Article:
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Psychosocial Interventions for Psychosis - APIMH (COPE) (MSc/PGDip/PGCert)

    Faculty of Biology, Medicine and Health Logo
  • Study Type

    Part time available

  • Subject Areas


  • Start Date

    See Course

  • Course Duration

    30 months part time

  • Course Type

    MSc, PgDip

  • Course Fees


  • Last Updated

    16 January 2018

Course content

Our MSc Psychosocial Interventions for Psychosis course is a pathway of our Advanced Practice Interventions for Mental Health (APIMH) programme and aims to help mental health practitioners to work more effectively with people with psychosis.

APIMH has been designed to respond and contribute to the modernisation of mental health care delivery and service design, and this particular pathway is based on robust evidence indicating that structured psychosocial interventions incorporating cognitive behavioural and family-based approaches can be extremely effective and beneficial for people with psychosis.

This evidence forms the basis of national policy guidelines (NICE, 2014) recommending that such interventions should be offered as standard to all people experiencing a psychotic illness. Our Year 1 course units have been developed specifically to allow graduates from the PGCert level to be able to conduct assessments and deliver family intervention to these approved standards.

You will attend the University for one day per week during term-time and the equivalent of one day per week in practice to achieve the practical skills outcomes associated with some course units. You will be required to identify a suitable practice supervisor/mentor to oversee the clinical and/or practice work required.


We aim to enhance access to, and the effectiveness of, mental health and social care services that are evidence-based, multidisciplinary and focused on the needs of service users and their carers.

This course aims to equip qualified mental health practitioners with advanced knowledge and skills to enhance both their own and others' practice, and contribute to innovations and developments in mental health care and services.

Teaching and learning

You will participate in a range of teaching and learning methods including lectures, small-group work, student-led seminars, and online learning.

There is a strong emphasis on skills development through the use of role play, experiential exercises and analysis, and elements of supervised practice and practice mentorship to achieve practical skills outcomes for some course units.

In addition, you will undertake independent study to further develop and consolidate your learning.

All pathways involve sessions by users and/or carers, who are seen as essential contributors to student learning as experts by experience.

Coursework and assessment

We use a variety of assessments within each course unit and across the course as a whole. All assessments require you to integrate knowledge and understanding and apply this to your own area of practice relevant to the outcomes of each unit and the focus of each pathway.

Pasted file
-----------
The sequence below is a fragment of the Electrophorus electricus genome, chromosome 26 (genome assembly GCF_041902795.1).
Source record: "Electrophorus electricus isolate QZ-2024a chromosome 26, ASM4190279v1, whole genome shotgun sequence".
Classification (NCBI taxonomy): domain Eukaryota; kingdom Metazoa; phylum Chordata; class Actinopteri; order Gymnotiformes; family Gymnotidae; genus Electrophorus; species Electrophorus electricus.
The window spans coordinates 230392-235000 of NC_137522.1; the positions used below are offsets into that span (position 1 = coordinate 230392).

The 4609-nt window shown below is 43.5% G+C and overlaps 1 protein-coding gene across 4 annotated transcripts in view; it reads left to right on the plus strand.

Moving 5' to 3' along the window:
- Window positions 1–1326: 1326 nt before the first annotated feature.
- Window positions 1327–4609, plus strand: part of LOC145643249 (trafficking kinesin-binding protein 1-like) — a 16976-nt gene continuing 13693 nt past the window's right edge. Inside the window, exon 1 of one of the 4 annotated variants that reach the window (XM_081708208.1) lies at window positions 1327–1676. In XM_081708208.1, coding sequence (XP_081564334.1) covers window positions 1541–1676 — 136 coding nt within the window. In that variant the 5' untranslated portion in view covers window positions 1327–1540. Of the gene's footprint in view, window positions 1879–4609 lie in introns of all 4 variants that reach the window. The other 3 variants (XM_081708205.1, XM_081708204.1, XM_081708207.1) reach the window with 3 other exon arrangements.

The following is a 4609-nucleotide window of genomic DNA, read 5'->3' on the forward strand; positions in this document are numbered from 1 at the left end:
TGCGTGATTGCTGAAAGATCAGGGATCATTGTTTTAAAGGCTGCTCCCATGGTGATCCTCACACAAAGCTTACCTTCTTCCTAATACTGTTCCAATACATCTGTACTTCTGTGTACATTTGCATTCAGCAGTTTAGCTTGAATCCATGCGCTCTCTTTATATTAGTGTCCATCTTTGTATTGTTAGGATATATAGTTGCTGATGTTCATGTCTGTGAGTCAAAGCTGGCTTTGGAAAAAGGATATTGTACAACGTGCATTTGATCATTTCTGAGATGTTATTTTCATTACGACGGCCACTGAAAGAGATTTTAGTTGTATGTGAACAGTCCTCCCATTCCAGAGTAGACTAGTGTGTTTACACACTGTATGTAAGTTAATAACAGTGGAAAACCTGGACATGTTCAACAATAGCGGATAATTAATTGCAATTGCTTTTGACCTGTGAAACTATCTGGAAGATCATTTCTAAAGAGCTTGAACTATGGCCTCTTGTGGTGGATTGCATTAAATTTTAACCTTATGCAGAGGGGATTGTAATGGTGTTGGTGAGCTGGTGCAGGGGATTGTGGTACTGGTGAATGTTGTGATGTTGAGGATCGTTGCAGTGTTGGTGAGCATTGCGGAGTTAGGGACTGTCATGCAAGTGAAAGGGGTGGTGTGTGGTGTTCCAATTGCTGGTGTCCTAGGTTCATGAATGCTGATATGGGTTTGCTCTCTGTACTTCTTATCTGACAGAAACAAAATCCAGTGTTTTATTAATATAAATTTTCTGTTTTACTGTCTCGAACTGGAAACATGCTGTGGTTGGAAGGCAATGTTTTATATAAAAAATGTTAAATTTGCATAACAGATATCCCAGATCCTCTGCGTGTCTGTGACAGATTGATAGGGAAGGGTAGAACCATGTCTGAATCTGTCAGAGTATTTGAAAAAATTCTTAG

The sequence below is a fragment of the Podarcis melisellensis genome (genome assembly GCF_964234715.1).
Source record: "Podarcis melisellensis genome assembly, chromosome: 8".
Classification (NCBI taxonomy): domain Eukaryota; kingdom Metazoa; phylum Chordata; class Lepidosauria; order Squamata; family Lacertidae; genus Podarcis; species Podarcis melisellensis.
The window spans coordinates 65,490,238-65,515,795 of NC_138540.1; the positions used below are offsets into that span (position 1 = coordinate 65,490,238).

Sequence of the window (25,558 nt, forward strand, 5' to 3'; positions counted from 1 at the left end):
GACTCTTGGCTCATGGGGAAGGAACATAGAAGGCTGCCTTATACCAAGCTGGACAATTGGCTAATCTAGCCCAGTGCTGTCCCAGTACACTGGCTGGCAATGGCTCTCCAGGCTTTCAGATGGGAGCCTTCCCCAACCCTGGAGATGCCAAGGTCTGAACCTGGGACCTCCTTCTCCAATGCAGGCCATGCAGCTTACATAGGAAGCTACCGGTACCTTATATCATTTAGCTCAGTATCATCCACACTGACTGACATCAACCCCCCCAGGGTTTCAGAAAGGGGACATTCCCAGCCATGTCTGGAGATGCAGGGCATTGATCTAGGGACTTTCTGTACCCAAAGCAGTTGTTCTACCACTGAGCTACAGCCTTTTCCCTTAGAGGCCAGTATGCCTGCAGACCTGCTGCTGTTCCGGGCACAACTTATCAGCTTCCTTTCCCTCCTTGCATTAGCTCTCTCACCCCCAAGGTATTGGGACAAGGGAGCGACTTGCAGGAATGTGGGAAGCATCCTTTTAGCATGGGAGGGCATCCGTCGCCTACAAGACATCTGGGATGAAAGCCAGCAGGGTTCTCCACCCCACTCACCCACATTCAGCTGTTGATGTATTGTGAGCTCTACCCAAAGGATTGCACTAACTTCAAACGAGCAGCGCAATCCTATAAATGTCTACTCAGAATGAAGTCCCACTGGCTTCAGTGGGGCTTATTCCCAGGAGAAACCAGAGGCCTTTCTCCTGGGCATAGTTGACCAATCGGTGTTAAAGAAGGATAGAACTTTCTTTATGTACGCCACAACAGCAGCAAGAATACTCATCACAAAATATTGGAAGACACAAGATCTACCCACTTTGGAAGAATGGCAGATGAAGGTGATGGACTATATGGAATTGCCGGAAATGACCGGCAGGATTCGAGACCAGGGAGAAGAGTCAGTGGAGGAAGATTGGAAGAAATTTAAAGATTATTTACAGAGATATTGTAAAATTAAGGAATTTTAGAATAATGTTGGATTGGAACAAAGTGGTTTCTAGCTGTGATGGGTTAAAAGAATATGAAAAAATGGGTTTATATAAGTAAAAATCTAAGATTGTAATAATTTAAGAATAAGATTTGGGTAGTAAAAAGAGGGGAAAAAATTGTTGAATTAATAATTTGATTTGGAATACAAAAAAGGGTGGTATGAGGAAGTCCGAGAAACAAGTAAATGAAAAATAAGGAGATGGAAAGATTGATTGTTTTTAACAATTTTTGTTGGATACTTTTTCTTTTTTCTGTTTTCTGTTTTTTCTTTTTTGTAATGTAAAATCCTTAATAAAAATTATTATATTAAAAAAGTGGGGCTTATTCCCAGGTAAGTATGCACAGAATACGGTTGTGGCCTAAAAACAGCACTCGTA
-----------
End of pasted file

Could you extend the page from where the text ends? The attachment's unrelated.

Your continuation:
Assessment methods include essays, case studies, assessed seminar presentations, literature reviews and recorded clinical simulations. For some course units, you are also required to submit practice supervision/or practice mentorship records.

The dissertation for the MSc requires you to undertake an extended written piece of work (12,000-15,000 words) that focuses on a specific aspect of mental health practice in the form of an extended literature-based review/proposal for practice development.

Course unit details

The programme consists of pathway-specific and core/compulsory course units. Pathway-specific units focus on the following themes:

Course units include:

Year 1

  • Assessment, screening and formulation
  • Family intervention in psychosis and bipolar disorder

Year 2

Core course units are shared with students studying other pathways and programmes, but retain a pathway-specific focus through group work and assessments. Core course units focus on the following themes:

  • Research and evidence base for practice and different approaches and methods used in social research
  • Developing Practice and Managing Change
  • Cognitive behavioural therapy for psychosis

On completion of the taught units of the programme (PGDip), successful students who meet progression requirements are able to continue onto their research dissertation for the MSc. The dissertation enables students, with the support of an individual supervisor, to undertake an extended written piece of work which focuses on a specific aspect of Mental Health Practice in the form of an extended literature based review/proposal for practice development.

Career opportunities

Graduates of this course have taken up senior positions at national and regional level leading strategic developments and making significant contributions to research in this area of practice.

Visit the Psychosocial Interventions for Psychosis - APIMH (COPE) (MSc/PGDip/PGCert) page on the University of Manchester website for more details!




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Recipient: University of Manchester

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